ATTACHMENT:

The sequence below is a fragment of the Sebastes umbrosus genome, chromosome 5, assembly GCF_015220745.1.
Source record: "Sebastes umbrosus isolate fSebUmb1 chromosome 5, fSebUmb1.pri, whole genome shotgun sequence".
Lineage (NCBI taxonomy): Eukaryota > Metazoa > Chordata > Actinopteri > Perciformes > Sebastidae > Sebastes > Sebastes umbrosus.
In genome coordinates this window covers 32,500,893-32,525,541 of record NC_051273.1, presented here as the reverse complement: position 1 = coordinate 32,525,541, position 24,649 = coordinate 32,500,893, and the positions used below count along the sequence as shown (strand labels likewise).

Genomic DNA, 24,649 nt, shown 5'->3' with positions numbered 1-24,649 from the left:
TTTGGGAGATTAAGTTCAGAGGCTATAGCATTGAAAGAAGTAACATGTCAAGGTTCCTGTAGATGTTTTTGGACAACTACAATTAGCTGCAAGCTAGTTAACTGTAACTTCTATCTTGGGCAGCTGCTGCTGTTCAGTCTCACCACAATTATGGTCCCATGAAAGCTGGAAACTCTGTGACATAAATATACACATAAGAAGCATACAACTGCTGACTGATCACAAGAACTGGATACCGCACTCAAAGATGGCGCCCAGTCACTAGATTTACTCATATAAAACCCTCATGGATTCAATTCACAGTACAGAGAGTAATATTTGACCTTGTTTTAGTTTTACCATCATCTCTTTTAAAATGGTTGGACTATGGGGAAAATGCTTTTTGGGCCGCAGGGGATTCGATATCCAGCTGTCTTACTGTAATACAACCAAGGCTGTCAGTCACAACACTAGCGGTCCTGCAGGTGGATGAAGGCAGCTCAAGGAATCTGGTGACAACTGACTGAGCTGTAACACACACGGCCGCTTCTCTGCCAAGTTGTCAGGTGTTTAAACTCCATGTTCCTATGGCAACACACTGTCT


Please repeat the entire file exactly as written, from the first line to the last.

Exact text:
The sequence below is a fragment of the Sebastes umbrosus genome, chromosome 5, assembly GCF_015220745.1.
Source record: "Sebastes umbrosus isolate fSebUmb1 chromosome 5, fSebUmb1.pri, whole genome shotgun sequence".
Lineage (NCBI taxonomy): Eukaryota > Metazoa > Chordata > Actinopteri > Perciformes > Sebastidae > Sebastes > Sebastes umbrosus.
In genome coordinates this window covers 32,500,893-32,525,541 of record NC_051273.1, presented here as the reverse complement: position 1 = coordinate 32,525,541, position 24,649 = coordinate 32,500,893, and the positions used below count along the sequence as shown (strand labels likewise).

Genomic DNA, 24,649 nt, shown 5'->3' with positions numbered 1-24,649 from the left:
TTTGGGAGATTAAGTTCAGAGGCTATAGCATTGAAAGAAGTAACATGTCAAGGTTCCTGTAGATGTTTTTGGACAACTACAATTAGCTGCAAGCTAGTTAACTGTAACTTCTATCTTGGGCAGCTGCTGCTGTTCAGTCTCACCACAATTATGGTCCCATGAAAGCTGGAAACTCTGTGACATAAATATACACATAAGAAGCATACAACTGCTGACTGATCACAAGAACTGGATACCGCACTCAAAGATGGCGCCCAGTCACTAGATTTACTCATATAAAACCCTCATGGATTCAATTCACAGTACAGAGAGTAATATTTGACCTTGTTTTAGTTTTACCATCATCTCTTTTAAAATGGTTGGACTATGGGGAAAATGCTTTTTGGGCCGCAGGGGATTCGATATCCAGCTGTCTTACTGTAATACAACCAAGGCTGTCAGTCACAACACTAGCGGTCCTGCAGGTGGATGAAGGCAGCTCAAGGAATCTGGTGACAACTGACTGAGCTGTAACACACACGGCCGCTTCTCTGCCAAGTTGTCAGGTGTTTAAACTCCATGTTCCTATGGCAACACACTGTCT